Adaptive Immune System and Dormancy
Cancer immunoediting has been recognized as a process by which the immune system controls cancer growth, with a primary role of adaptive immunity (117, 118). Schreiber and Smyth laboratories made important contributions to show how T cells maintain cancer cell quiescence and how the depletion of CD4+ and CD8+ cells, but not NK cells, allows primary tumor growth in a carcinogen-induced model of sarcoma (119, 120). A key role for a subpopulation of T cells, the tissue-resident memory CD8+ cells, in maintaining a durable immune-cancer equilibrium, has also been shown in skin melanoma (121).
Importantly, T-cells also control cancer outgrowth when DCCs colonize secondary sites. Persistent endoplasmic reticulum (ER) stress plays a role in maintaining pancreatic DCCs quiescence and protecting them from a CD8+ T-cell-mediated response. Indeed, the combination of ER stress relief and T-cell depletion allows liver metastasis formation (57). Another study supports a pre-eminent role for CD8+ T-cells, but not CD4+ cells, in the immunosurveillance of DCCs in a model of spontaneous melanoma (122). CD8+ T-cells have also been shown to induce a state of dormancy in murine B cell lymphoma via the production of INFy (123), while in fibrosarcoma, either CD8+ T-cell or NK cell depletion lead to spontaneous metastasis in immune-competent mice. An orchestrated response involving different immune subpopulations has been suggested in a model of chemotherapy-induced dormancy in ER negative breast cancer. Here, the signaling activation of the IRF7/IFN-β/IFNAR axis following chemotherapy is associated with a reduction in granulocytes and expansion of T and B lymphocytes and dendritic cells (124).
In Vivo Mouse Models to Study Immune-DDCCs Crosstalk
In the past decades several mouse models have been generated, each of them with strength and limitations in modeling the metastatic cascade [reviewed in (125)]. Experimental metastatic spread can be achieved i) by spontaneous dissemination of cells after formation of a primary tumor (either by cancer cell transplant or genetically-induced) or ii) by injecting cancer cells in the bloodstream (either allografts of mouse cells, or xenografts of human cells). The former have the advantage to mimic all the stages of metastatic colonization, the latter are more rapid and allow genetic manipulation of the injected cells, a prerequisite for some labeling techniques described later. Transgenic mouse models of dormant/indolent metastatic mammary cancers are worth mentioning, because they provide a good opportunity to study DDCCs in an in vivo immunocompetent animal. So far, three transgenic breast cancer models with spreading of indolent BCCs (breast cancer cells)have been reported: MMTV-Her2 (126), MMTV-PyMT (127), MMTV-Wnt1 (128). MMTV-Her2 and MMTV-PyMT models were used to support the early dissemination hypothesis, whereby dormant BCCs could be retrieved from the lung before the detection of the primary tumor lesion (127). Similarly, mammary cancers originating from the MMTV-Wnt1 transgene spread asymptomatic cells to lung and lymph nodes (128). Importantly, disseminated cells can be reawakened from dormancy following systemic triggers like bone marrow transplant or surgery. More recently, MMTV-Her2 and MMTV-PyMT mice have been used to describe the role of progesterone receptor, Her2 and partial-EMT into early dissemination (21, 126). The main limitation of the aforementioned models is that murine and human immune systems have important differences that undermined clinical translation of several preclinical findings. Moreover, the use of human cancer cells requires the use of immunodecifient or immunocompromised mice, which obviously fail to capture DDCCs-immune TME crosstalk.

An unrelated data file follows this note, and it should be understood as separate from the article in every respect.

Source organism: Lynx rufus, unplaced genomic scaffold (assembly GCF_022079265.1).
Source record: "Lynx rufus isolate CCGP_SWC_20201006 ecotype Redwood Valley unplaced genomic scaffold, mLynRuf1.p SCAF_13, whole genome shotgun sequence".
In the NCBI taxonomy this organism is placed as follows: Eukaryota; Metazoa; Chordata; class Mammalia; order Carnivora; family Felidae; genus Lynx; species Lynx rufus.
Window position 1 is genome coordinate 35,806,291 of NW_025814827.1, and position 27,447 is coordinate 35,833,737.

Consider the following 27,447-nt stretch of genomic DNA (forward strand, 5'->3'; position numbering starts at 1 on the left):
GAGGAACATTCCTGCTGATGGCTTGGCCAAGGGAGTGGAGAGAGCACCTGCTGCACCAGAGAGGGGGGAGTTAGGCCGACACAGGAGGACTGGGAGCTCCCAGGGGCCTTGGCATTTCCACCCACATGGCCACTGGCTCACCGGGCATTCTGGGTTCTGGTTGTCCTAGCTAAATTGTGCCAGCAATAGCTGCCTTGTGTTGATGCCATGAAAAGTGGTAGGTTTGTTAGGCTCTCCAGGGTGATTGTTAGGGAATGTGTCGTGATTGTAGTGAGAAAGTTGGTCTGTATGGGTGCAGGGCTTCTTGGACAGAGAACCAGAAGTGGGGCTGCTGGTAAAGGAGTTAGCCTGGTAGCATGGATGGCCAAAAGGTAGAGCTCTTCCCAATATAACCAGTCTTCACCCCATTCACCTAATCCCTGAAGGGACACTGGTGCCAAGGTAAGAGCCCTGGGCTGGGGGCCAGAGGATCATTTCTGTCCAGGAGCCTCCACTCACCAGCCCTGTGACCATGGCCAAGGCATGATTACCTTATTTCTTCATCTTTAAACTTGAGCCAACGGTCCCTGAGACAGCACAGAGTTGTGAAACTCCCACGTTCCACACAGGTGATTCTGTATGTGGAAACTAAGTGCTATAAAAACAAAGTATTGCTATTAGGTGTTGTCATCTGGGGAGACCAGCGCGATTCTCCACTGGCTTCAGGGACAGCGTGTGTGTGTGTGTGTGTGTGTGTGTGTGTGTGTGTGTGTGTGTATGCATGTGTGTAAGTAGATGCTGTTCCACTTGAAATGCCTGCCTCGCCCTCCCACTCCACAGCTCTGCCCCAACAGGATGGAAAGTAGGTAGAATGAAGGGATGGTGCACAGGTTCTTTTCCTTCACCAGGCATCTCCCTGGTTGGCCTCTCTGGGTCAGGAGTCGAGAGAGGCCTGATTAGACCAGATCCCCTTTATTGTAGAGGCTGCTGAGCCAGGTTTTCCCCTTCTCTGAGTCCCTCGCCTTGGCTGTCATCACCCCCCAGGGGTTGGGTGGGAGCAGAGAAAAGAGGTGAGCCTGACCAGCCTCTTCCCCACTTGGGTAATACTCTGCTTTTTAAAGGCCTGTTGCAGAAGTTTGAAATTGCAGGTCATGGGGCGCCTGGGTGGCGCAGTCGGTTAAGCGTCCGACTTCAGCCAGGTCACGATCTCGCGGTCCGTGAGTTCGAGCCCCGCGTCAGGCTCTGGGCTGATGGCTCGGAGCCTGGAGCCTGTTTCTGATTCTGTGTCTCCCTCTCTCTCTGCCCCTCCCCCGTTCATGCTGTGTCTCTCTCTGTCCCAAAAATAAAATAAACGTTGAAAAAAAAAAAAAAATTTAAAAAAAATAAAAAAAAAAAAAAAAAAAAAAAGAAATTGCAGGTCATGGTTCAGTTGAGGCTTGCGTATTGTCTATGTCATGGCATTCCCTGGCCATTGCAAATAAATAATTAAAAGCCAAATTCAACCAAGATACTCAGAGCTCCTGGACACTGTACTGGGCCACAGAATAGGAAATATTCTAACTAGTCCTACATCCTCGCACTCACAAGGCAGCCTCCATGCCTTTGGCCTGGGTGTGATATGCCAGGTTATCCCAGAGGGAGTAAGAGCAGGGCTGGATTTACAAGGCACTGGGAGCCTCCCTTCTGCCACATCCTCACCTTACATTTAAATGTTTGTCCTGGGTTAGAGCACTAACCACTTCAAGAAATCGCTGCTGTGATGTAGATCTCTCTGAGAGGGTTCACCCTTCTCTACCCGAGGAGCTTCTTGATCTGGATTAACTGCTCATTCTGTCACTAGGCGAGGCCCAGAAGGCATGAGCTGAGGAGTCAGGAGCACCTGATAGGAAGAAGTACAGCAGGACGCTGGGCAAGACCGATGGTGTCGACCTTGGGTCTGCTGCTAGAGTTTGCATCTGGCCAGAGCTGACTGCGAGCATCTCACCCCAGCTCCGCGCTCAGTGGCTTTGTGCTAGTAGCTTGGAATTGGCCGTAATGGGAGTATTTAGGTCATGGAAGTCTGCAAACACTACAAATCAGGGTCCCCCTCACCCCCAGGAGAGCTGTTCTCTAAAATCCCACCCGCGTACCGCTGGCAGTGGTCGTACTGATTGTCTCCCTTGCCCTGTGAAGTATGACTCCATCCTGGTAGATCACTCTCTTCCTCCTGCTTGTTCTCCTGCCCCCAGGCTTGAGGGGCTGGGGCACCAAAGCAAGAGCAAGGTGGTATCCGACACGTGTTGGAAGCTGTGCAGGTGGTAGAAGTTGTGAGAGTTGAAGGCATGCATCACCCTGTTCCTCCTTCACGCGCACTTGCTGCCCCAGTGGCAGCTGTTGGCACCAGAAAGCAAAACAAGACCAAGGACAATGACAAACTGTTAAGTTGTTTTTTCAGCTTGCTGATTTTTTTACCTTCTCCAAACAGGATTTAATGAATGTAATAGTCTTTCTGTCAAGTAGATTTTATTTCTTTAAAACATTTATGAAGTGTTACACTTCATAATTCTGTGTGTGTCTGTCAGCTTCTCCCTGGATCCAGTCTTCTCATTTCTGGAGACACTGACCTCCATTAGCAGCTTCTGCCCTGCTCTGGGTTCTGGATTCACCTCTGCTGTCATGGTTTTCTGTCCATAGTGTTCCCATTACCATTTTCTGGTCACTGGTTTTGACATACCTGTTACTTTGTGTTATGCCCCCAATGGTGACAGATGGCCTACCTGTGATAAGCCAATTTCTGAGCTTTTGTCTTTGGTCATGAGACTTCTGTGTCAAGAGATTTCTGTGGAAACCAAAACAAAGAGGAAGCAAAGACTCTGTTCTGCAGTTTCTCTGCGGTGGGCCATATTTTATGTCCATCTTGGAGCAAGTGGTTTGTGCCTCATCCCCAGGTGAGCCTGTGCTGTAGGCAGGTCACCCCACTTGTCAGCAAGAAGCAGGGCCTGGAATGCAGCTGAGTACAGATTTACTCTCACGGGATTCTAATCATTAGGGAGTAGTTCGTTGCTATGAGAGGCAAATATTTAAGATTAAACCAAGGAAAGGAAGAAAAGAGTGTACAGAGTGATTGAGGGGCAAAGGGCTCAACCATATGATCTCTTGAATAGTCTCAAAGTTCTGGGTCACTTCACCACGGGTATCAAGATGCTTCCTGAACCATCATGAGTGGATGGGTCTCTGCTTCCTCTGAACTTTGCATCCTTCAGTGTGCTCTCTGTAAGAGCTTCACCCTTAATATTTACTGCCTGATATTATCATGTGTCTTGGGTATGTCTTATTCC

Development of “humanized mice” started thirty years ago with the aim of studying human diseases in mice with a human immune system. Humanized mice are immunocompromised mice transplanted with human peripheral blood mononuclear cells (PBMCs), hematopoietic stem cells (HSCs) or human fetal tissues (thymus and liver) (129). Engraftment of patient-derived xenograft, or PDX (tumor fragments or single-cell suspension from tumor resections), are also employed to reconstitute the TME in mouse models. So far these models have been exploited mainly as preclinical testing platforms, as treatment responses in PDX have been correlated to those observed in patients in several cancer types (130), but they hold great potential to uncover previously overlooked human-specific aspects of immune-DDCCs crosstalk.
Technological Advances in Studying the Tumor Microenvironment
Advances in biomaterial technologies, including 3D bioprinting, are fundamental to model TME in vitro (131–136). The use of complex multi-cultures to mimic and perturb metastatic dormancy in vitro has been rapidly expanding, as reviewed in (24). More recently, the advances in microfluidic technologies are also boosting the development of cancer-on-chip models to better recapitulate multiple parameters of the TME complexity in vitro (137, 138) (Figure 1).
Figure 1 Recent technologies suitable for the study of metastatic tumor microenvironment (TME) in vitro or ex vivo. Relevant reviews with references to the original works and protocols are provided in the main text.
Biomaterial Technologies and 3D Bioprinting